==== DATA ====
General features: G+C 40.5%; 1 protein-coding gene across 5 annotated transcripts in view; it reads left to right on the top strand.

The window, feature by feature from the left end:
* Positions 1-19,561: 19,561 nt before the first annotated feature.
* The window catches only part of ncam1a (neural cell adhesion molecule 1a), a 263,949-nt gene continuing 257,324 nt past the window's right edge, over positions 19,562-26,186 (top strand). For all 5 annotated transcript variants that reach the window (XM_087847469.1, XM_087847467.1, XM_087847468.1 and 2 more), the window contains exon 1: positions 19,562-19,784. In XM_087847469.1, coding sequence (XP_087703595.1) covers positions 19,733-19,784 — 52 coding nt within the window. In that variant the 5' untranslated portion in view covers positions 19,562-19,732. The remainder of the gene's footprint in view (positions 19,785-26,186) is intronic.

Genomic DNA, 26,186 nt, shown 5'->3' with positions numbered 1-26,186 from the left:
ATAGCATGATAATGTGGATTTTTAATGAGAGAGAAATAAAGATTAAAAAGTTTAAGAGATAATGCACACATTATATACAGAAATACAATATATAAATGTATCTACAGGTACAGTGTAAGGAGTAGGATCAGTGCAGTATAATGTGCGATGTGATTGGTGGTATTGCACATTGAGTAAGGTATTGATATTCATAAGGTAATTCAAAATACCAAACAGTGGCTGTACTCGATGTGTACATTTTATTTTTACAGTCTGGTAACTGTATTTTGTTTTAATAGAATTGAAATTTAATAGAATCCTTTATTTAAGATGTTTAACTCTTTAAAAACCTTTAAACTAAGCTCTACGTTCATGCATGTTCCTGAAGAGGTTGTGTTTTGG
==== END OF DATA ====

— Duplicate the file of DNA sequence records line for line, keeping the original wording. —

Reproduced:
General features: G+C 40.5%; 1 protein-coding gene across 5 annotated transcripts in view; it reads left to right on the top strand.

The window, feature by feature from the left end:
* Positions 1-19,561: 19,561 nt before the first annotated feature.
* The window catches only part of ncam1a (neural cell adhesion molecule 1a), a 263,949-nt gene continuing 257,324 nt past the window's right edge, over positions 19,562-26,186 (top strand). For all 5 annotated transcript variants that reach the window (XM_087847469.1, XM_087847467.1, XM_087847468.1 and 2 more), the window contains exon 1: positions 19,562-19,784. In XM_087847469.1, coding sequence (XP_087703595.1) covers positions 19,733-19,784 — 52 coding nt within the window. In that variant the 5' untranslated portion in view covers positions 19,562-19,732. The remainder of the gene's footprint in view (positions 19,785-26,186) is intronic.

Genomic DNA, 26,186 nt, shown 5'->3' with positions numbered 1-26,186 from the left:
ATAGCATGATAATGTGGATTTTTAATGAGAGAGAAATAAAGATTAAAAAGTTTAAGAGATAATGCACACATTATATACAGAAATACAATATATAAATGTATCTACAGGTACAGTGTAAGGAGTAGGATCAGTGCAGTATAATGTGCGATGTGATTGGTGGTATTGCACATTGAGTAAGGTATTGATATTCATAAGGTAATTCAAAATACCAAACAGTGGCTGTACTCGATGTGTACATTTTATTTTTACAGTCTGGTAACTGTATTTTGTTTTAATAGAATTGAAATTTAATAGAATCCTTTATTTAAGATGTTTAACTCTTTAAAAACCTTTAAACTAAGCTCTACGTTCATGCATGTTCCTGAAGAGGTTGTGTTTTGG